District Court Dismisses Chamber of Commerce Lawsuit Challenging Seattle Ordinance Permitting Collective Bargaining by Uber and Lyft Drivers

The United States District Court for the Western District of Washington today dismissed Chamber of Commerce et al. v. City of Seattle et al., a United States Chamber of Commerce lawsuit challenging a Seattle ordinance that establishes a process for independent contractor drivers who contract with for-hire and taxicab transportation companies, including companies like Uber and Lyft, to collectively organize and negotiate with the transportation company over the terms and conditions of their contractual relationships.

The City adopted the new ordinance in January 2016, but delayed implementation while rules were developed.  The Chamber of Commerce filed suit in March 2017, asserting that Seattle’s ordinance was preempted by federal labor and antitrust law and various Washington laws.  The City moved to dismiss the Chamber’s complaint, and the District Court today granted the City’s motion.  The District Court concluded that the Chamber’s federal antitrust preemption theory failed because the ordinance was a valid exercise of Seattle’s delegated authority to regulate the for-hire and taxicab transportation industries and satisfied the requirement for “state action” antitrust immunity.  The District Court also rejected the Chamber’s National Labor Relations Act preemption theories, concluding that in excluding independent contractors from the NLRA, Congress had left the States free to regulate those workers’ labor relations.  Finally, the District Court concluded that the Chamber’s state law theories had no merit.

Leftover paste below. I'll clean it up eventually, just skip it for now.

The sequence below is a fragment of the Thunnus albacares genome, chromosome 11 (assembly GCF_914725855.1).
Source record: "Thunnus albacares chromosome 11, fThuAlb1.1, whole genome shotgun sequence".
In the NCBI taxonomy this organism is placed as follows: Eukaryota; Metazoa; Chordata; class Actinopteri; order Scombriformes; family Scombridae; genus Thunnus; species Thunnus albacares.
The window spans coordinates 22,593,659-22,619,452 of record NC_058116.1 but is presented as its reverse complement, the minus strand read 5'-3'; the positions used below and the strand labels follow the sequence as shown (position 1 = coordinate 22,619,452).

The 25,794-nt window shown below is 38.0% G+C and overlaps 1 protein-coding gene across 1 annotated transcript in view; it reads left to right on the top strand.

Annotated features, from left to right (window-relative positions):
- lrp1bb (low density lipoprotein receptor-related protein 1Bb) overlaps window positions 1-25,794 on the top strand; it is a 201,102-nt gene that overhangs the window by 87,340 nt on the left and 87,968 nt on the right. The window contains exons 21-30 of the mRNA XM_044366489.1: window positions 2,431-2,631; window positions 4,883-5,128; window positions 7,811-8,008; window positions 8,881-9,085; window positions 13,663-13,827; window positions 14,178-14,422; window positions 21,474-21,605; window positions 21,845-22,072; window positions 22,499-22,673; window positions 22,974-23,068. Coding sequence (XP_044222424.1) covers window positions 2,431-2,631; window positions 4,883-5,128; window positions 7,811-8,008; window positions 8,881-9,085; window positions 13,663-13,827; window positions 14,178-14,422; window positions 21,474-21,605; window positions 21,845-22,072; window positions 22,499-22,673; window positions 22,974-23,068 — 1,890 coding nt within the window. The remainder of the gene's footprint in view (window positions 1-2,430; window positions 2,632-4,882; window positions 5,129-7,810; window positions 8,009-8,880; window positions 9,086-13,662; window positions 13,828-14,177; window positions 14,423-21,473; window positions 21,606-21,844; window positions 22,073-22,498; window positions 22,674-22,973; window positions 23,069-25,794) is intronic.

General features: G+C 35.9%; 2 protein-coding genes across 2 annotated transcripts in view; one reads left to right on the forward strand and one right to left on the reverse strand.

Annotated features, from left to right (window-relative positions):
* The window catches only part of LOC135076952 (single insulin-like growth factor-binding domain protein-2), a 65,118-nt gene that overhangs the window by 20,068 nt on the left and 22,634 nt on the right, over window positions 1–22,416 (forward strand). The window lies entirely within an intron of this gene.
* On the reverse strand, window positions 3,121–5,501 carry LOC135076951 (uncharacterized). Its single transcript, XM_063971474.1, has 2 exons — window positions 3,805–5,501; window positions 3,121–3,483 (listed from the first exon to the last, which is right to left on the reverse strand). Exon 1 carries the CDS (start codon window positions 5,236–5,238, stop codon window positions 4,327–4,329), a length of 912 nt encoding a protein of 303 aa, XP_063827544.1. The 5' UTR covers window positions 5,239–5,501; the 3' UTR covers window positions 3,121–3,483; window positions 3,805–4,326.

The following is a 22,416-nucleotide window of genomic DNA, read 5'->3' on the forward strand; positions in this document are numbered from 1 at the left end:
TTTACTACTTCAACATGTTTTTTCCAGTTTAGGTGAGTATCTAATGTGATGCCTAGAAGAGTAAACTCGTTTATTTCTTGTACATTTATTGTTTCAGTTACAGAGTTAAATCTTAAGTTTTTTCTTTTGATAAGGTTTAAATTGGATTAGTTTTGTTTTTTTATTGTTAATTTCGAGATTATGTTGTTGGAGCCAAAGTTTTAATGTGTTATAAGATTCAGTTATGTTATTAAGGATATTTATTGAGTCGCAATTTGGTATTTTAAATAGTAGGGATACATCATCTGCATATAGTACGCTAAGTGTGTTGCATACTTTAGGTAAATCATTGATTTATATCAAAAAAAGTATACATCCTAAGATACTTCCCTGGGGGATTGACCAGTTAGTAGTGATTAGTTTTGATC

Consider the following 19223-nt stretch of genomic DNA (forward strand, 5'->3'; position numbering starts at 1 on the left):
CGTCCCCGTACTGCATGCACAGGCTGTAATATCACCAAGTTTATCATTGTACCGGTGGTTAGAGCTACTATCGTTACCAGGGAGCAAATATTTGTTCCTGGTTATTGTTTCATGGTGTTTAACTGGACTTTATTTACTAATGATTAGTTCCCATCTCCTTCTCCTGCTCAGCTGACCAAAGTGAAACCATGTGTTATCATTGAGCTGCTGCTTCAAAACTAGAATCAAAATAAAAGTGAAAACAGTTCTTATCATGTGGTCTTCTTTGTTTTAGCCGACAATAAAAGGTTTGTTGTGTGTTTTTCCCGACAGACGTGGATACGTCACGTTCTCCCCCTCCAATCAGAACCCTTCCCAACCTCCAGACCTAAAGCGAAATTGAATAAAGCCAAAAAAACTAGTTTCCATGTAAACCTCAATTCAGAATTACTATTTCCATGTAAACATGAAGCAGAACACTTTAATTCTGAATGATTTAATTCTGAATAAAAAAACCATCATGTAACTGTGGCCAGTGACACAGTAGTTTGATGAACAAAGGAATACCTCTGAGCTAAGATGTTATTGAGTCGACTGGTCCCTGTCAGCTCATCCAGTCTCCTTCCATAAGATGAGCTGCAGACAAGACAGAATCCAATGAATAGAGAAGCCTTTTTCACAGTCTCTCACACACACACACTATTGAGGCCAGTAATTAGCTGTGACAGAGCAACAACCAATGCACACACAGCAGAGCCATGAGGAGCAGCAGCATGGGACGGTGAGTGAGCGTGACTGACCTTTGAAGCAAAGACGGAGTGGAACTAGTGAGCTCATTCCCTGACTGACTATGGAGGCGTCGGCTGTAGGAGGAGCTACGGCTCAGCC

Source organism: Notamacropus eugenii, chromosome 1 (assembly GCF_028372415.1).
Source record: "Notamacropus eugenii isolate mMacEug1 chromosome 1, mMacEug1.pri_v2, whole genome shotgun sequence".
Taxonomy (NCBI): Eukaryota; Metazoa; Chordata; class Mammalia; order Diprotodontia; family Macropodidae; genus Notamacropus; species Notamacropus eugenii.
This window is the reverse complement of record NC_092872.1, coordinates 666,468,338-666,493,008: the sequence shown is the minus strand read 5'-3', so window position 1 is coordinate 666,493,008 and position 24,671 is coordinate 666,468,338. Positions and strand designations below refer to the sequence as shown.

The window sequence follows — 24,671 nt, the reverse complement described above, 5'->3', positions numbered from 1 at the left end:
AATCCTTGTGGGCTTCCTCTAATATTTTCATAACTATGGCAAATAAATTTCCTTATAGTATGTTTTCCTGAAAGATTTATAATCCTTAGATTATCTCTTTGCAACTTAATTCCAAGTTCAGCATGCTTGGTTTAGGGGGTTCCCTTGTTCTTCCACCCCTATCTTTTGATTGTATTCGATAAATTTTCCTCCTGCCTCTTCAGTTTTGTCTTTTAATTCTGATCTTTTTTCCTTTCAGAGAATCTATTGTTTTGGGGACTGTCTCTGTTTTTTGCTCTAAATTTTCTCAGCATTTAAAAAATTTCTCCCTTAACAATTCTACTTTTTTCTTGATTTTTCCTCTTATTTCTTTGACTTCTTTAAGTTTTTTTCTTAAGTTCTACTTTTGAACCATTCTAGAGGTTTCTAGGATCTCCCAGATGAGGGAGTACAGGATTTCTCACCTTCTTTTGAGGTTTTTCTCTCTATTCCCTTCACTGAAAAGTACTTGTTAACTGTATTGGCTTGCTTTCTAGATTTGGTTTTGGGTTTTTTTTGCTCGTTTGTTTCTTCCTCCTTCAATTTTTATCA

A preliminary injunction will remain in place while the ‎District Court considers the City’s motion to dismiss a related case asserting preemption and other theories.

Altshuler Berzon LLP, together with the Seattle City Attorney’s office, represents the City of Seattle in the litigation.

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